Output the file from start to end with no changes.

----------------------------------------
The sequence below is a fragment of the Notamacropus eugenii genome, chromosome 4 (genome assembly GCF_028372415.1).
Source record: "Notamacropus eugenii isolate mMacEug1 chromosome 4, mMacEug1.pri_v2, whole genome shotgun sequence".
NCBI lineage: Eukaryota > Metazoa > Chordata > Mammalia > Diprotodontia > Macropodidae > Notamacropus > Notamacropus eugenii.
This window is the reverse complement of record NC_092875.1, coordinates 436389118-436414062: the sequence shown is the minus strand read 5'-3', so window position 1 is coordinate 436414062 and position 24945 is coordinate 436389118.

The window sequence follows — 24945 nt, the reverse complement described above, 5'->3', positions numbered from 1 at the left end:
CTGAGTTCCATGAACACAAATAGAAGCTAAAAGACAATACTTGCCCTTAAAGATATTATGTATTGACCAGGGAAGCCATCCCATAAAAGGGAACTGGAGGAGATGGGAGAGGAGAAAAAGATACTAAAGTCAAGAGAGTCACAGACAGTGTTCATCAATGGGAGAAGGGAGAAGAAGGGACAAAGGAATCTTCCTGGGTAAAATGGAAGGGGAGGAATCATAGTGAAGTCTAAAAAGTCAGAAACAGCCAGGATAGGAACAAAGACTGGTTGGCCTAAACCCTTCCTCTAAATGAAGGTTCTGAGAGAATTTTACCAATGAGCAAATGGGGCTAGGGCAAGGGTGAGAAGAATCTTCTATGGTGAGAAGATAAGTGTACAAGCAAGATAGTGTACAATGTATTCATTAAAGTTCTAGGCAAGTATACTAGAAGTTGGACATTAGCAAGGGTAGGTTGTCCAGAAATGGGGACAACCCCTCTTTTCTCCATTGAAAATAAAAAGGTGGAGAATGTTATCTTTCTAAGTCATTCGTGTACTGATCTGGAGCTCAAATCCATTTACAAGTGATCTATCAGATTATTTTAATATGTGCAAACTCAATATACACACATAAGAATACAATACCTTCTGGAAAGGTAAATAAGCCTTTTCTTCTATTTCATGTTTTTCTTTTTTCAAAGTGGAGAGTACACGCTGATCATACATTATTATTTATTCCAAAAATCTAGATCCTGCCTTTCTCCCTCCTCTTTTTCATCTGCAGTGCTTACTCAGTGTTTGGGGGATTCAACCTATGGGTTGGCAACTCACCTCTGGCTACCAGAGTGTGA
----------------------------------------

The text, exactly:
The sequence below is a fragment of the Notamacropus eugenii genome, chromosome 4 (genome assembly GCF_028372415.1).
Source record: "Notamacropus eugenii isolate mMacEug1 chromosome 4, mMacEug1.pri_v2, whole genome shotgun sequence".
NCBI lineage: Eukaryota > Metazoa > Chordata > Mammalia > Diprotodontia > Macropodidae > Notamacropus > Notamacropus eugenii.
This window is the reverse complement of record NC_092875.1, coordinates 436389118-436414062: the sequence shown is the minus strand read 5'-3', so window position 1 is coordinate 436414062 and position 24945 is coordinate 436389118.

The window sequence follows — 24945 nt, the reverse complement described above, 5'->3', positions numbered from 1 at the left end:
CTGAGTTCCATGAACACAAATAGAAGCTAAAAGACAATACTTGCCCTTAAAGATATTATGTATTGACCAGGGAAGCCATCCCATAAAAGGGAACTGGAGGAGATGGGAGAGGAGAAAAAGATACTAAAGTCAAGAGAGTCACAGACAGTGTTCATCAATGGGAGAAGGGAGAAGAAGGGACAAAGGAATCTTCCTGGGTAAAATGGAAGGGGAGGAATCATAGTGAAGTCTAAAAAGTCAGAAACAGCCAGGATAGGAACAAAGACTGGTTGGCCTAAACCCTTCCTCTAAATGAAGGTTCTGAGAGAATTTTACCAATGAGCAAATGGGGCTAGGGCAAGGGTGAGAAGAATCTTCTATGGTGAGAAGATAAGTGTACAAGCAAGATAGTGTACAATGTATTCATTAAAGTTCTAGGCAAGTATACTAGAAGTTGGACATTAGCAAGGGTAGGTTGTCCAGAAATGGGGACAACCCCTCTTTTCTCCATTGAAAATAAAAAGGTGGAGAATGTTATCTTTCTAAGTCATTCGTGTACTGATCTGGAGCTCAAATCCATTTACAAGTGATCTATCAGATTATTTTAATATGTGCAAACTCAATATACACACATAAGAATACAATACCTTCTGGAAAGGTAAATAAGCCTTTTCTTCTATTTCATGTTTTTCTTTTTTCAAAGTGGAGAGTACACGCTGATCATACATTATTATTTATTCCAAAAATCTAGATCCTGCCTTTCTCCCTCCTCTTTTTCATCTGCAGTGCTTACTCAGTGTTTGGGGGATTCAACCTATGGGTTGGCAACTCACCTCTGGCTACCAGAGTGTGA